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Nikon A1R Resonance Scanning Confocal
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FV1000 Confocal
FV1000 Confocal
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Comprehensive Course on Fluorescence Microscopy


In confocal imaging, lasers are scanned across the sample and at each spot, the fluorescence signal is detected by a photomultiplier and recorded on the computer screen as a pixel in your image. Pixel by pixel, this is how your image is built up. The advantage of using confocal over a widefield microscope is that you can get high resolution images of thicker samples. When imaging a thick sample (greater than ~20microns) with a widefield fluorescence microscope, signal from all planes above and below your desired focal plane is collected and this can result in blurry images. In a confocal, there is a pinhole that lies in front of the detector that blocks out-of-focus light, so that you only get signal from the focal plane of interest.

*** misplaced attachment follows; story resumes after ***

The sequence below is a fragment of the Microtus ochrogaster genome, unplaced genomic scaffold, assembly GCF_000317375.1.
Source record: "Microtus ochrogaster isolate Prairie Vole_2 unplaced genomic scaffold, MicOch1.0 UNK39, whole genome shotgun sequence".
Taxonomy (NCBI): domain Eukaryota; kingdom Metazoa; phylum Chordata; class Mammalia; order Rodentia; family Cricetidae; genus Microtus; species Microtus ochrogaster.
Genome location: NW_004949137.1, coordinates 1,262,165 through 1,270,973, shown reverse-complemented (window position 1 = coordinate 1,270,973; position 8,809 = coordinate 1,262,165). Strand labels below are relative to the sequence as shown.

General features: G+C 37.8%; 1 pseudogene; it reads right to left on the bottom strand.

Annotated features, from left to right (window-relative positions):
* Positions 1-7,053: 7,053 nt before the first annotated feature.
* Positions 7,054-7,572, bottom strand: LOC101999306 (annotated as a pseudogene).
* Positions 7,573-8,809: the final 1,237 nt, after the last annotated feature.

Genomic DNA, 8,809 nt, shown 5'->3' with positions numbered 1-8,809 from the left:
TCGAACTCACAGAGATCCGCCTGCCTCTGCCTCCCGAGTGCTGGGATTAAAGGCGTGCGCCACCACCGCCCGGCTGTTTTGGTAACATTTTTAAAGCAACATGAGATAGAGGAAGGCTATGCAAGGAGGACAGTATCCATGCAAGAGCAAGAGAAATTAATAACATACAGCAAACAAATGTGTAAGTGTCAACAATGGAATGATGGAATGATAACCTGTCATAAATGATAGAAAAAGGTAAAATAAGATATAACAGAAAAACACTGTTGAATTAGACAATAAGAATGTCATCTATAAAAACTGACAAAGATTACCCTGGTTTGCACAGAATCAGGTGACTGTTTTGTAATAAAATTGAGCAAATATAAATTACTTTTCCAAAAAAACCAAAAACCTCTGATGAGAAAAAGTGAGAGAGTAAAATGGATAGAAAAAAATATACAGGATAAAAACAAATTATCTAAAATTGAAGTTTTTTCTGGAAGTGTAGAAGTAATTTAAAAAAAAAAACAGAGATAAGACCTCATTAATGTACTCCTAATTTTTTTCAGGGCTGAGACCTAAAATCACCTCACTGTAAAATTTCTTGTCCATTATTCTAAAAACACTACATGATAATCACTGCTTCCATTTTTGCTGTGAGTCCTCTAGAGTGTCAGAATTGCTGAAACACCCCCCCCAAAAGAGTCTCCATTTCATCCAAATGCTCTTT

Our facility is equipped with two Zeiss LSM (LSM700 (PMCRT), LSM710 (PMCRT)) confocals, three Olympus FluoView (FluoView A (TGH), FluoView B (TGH)), FluoView (PMCC) confocals and a Nikon A1R confocal. They are all fully loaded confocal microscopes with lasers allowing excitation of most common fluorophores such as DAPI, Alex488, CY3, and Cy5. Some have additional components available such as incubators for live cell imaging, two-photon laser, FRAP module, motorized stage for multi-location acquisition and spectral un-mixing capabilities. The LSM710 can also be used for intravital imaging.

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